All of this is causing humanities PhDs to look elsewhere for steady, (relatively) high-paying jobs and giving rise to a new genre of literature on alternatives to academic careers, or “alt-ac.” As Cassuto suggests, for those who already possess humanities PhDs but have been unable to establish a viable career in academia (i.e., the majority), considering an alt-ac career is certainly a good idea, if not a necessity.

But does that mean it’s a good idea to earn a PhD in the humanities in order to land a job in the alt-ac market? In a word, no.

For one thing, the alt-ac jobs those humanities PhDs might be able to find generally don’t require a PhD—nor does having a PhD appear to offer any particular advantage in the eyes of employers. Yes, PhD-level training, generally speaking, equips people with superior thinking, writing, and research skills—along with, all too often, convictions of superiority. Except for the last, all are useful in most professions.

But people with humanities MAs have those same skills, if perhaps not to the same extent (although that’s debatable). So do most people with humanities bachelor’s degrees. Or master’s or bachelor’s degrees in other fields. Or law degrees.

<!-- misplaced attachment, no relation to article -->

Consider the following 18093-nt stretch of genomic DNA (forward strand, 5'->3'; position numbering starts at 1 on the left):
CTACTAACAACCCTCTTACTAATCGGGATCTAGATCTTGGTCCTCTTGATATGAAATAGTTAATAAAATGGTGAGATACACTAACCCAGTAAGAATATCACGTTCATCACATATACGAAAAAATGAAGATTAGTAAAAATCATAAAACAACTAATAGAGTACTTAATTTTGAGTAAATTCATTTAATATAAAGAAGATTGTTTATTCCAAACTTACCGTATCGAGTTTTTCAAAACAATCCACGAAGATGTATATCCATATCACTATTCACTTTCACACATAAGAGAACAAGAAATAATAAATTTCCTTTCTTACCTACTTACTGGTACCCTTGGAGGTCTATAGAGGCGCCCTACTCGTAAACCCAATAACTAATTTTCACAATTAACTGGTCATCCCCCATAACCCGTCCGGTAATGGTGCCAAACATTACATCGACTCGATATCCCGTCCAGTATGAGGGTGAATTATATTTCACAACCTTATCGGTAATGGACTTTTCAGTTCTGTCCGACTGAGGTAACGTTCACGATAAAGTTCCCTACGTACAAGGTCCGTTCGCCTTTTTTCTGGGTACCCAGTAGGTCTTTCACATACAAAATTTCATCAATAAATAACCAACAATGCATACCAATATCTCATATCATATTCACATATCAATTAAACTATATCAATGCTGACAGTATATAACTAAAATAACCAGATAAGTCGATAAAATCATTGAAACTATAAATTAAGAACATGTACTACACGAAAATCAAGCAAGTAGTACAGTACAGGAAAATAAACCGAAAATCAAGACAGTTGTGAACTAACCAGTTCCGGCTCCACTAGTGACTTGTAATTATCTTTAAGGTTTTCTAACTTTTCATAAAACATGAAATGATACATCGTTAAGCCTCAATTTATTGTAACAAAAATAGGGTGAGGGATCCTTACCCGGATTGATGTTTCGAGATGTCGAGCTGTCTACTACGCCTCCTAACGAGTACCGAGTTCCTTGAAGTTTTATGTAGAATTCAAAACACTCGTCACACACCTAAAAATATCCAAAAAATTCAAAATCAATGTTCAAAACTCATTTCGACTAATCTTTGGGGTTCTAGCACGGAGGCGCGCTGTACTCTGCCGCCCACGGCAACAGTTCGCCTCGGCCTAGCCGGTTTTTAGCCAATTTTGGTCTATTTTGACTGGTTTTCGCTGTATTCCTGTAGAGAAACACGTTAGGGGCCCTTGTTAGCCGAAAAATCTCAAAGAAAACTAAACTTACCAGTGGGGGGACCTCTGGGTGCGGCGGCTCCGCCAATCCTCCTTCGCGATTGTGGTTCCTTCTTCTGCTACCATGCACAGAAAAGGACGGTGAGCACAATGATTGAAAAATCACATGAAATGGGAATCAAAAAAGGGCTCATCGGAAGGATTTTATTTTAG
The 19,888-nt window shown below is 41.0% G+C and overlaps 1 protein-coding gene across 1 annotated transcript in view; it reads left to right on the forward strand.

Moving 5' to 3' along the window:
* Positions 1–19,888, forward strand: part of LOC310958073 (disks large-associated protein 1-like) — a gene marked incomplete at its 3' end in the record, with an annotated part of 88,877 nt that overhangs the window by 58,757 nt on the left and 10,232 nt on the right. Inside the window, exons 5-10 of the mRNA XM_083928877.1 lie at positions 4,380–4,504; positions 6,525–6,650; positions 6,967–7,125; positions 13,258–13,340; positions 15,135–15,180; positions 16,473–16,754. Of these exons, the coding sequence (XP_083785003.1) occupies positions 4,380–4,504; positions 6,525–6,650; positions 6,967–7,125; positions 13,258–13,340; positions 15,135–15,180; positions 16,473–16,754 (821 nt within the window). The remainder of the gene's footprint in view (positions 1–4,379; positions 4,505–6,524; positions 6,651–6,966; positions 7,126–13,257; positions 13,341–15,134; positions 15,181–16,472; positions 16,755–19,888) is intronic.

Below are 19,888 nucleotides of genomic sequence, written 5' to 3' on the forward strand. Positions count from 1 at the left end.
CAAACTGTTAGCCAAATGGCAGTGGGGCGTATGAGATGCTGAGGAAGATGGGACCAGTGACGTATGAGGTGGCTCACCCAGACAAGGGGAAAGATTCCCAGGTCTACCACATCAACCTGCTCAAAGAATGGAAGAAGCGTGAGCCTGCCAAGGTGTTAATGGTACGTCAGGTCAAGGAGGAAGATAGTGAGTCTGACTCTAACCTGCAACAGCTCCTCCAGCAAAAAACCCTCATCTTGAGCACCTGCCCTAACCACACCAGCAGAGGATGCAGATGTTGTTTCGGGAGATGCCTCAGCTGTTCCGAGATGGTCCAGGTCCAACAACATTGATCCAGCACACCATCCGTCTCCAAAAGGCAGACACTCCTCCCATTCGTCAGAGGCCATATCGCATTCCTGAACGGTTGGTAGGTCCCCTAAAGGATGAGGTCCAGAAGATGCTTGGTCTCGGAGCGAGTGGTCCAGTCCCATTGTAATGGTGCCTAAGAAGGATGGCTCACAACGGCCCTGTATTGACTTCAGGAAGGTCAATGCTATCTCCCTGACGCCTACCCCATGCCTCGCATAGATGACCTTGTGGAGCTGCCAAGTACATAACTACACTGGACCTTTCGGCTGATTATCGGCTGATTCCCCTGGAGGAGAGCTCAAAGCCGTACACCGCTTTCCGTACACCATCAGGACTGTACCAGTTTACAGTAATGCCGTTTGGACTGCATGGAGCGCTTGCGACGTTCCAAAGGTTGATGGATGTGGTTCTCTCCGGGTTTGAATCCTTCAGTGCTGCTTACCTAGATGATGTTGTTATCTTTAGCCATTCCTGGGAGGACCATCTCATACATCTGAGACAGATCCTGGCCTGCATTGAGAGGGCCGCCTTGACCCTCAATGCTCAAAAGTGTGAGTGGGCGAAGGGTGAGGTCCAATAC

For non-academic employers, there’s little value added in a doctorate. PhD education prepares someone to conduct highly focused, long-term research in an extremely narrow field. With rare exceptions, like museum curator, that’s not what non-academic employers (outside of the sciences) are looking for. They need people who can think broadly and communicate in ways non-academics can understand (something else humanities PhDs often struggle with). We may mock the term “over-qualified,” but sometimes it really is apt.

Of the thousands of people now in humanities graduate programs, only about 25 percent, if that, will ever become tenured professors—and that number is likely to shrink as tenured lines disappear while the ranks of PhDs continue to swell. The rest, if they remain on their present course, are doomed to become life-long adjuncts. Why should they invest all that time, effort, and money (including average debt at graduation of over $22,000) into an academic career that, odds are, will never materialize?

For the vast majority, William Pannapacker’s decade-old dictum still rings true: Just don’t go to graduate school in the humanities. Any other advice is frankly irresponsible.

Rob Jenkins is an associate professor of English at Georgia State University-Perimeter College.